Before your eyes glaze over, let me explain the significance of this deal. The announcement adds: “USF’s total proceeds of $53.2 million are consistent with the last published net asset value for MS2 prior to the grant of the option.

“The MS2 sale will imply a gross return of approximately 11% per annum since USF announced the agreement to acquire up to 50% of MS2 from New Energy Solar in December 2020.”

Now bear in mind that this development follows USF’s announcement last October of a “strategic review” that might involve selling the business and returning cash to shareholders.

More formally, it said: “Since IPO, US Solar Fund (LON:USF (USD)/USFP (GBP) has successfully executed its strategy of delivering a sustainable dividend for shareholders.

“However, structural challenges in the US solar sector alongside a recent sustained discount of the share price to its net asset value have impeded the company's ability to grow its asset base…and it has taken the decision to consider all potential strategic options to maximise shareholder value.

“The board will consider all options including, but not limited to, a sale of the entire issued share capital of the company and returning funds to shareholders.”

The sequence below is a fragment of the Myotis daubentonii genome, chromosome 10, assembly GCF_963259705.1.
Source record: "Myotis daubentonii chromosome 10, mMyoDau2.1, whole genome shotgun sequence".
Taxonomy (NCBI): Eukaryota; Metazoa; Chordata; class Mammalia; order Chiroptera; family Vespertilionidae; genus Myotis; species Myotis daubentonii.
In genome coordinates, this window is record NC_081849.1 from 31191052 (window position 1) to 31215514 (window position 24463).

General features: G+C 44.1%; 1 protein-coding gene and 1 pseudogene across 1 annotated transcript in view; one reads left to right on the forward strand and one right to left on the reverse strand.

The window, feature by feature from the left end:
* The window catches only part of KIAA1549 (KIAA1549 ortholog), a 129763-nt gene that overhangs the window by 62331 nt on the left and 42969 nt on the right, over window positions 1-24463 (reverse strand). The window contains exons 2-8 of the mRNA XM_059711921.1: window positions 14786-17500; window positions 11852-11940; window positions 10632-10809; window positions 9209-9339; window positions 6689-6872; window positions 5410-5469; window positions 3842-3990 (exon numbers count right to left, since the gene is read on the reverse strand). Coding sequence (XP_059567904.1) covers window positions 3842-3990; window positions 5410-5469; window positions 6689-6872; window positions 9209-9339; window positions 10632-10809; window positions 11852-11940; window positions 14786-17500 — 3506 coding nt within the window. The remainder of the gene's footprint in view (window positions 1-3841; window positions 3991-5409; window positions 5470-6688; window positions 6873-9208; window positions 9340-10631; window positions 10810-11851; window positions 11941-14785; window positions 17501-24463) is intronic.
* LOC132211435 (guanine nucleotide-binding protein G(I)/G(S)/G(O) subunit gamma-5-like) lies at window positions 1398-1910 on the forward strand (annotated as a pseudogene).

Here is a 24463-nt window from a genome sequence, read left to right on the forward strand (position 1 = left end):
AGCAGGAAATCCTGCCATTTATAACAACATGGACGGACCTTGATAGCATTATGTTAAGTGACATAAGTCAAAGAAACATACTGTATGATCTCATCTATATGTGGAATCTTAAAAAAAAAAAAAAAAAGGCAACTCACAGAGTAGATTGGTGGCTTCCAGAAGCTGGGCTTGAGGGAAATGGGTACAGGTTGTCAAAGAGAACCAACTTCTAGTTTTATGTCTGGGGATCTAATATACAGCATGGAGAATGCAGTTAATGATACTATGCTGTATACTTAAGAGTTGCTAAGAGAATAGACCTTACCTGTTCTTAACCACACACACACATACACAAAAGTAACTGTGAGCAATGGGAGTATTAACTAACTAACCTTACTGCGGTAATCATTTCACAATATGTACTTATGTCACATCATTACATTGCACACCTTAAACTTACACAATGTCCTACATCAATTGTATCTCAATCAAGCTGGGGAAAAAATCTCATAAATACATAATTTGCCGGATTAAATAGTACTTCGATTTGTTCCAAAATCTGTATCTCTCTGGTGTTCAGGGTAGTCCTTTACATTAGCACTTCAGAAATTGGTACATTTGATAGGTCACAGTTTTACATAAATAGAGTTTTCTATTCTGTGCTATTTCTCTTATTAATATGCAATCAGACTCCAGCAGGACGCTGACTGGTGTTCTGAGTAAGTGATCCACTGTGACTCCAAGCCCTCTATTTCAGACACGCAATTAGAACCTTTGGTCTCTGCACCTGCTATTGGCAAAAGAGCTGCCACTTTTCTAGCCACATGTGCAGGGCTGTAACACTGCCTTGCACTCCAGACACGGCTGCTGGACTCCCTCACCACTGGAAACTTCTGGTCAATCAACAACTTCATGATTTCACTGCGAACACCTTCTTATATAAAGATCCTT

So the significance of Goldmans paying $1 million for a non-refundable option to buy a $52.5m site at NAV from USFP, is that it raises the potential for the rest of this business to also be sold at NAV.

As mentioned earlier, Biden’s $369 billion IRA sweetens the mood music.

To be fair, USF’s 23 January announcement ended with this statement: “USF expects to execute binding sale documents in the first quarter of 2023, with financial close in the second quarter of 2023 subject to customary regulatory and financier consents.

“The option exercise and expected resultant MS2 sale has no impact on the strategic review and formal sale process announced on 17 October 2022.”

How much wishful thinking is there in this small shareholder’s hope that USFP might close its 14% discount and buy us all out at NAV? Well, it rather looks as if we won’t have to wait long to find out.

Ian Cowie is a freelance contributor and not a direct employee of interactive investor.

Ian Cowie is a shareholder in the sterling-denominated shares of US Solar Fund (USFP) as part of a globally diversified portfolio of investment trusts and other shares.

These articles are provided for information purposes only.  Occasionally, an opinion about whether to buy or sell a specific investment may be provided by third parties.  The content is not intended to be a personal recommendation to buy or sell any financial instrument or product, or to adopt any investment strategy as it is not provided based on an assessment of your investing knowledge and experience, your financial situation or your investment objectives. The value of your investments, and the income derived from them, may go down as well as up. You may not get back all the money that you invest. The investments referred to in this article may not be suitable for all investors, and if in doubt, an investor should seek advice from a qualified investment adviser.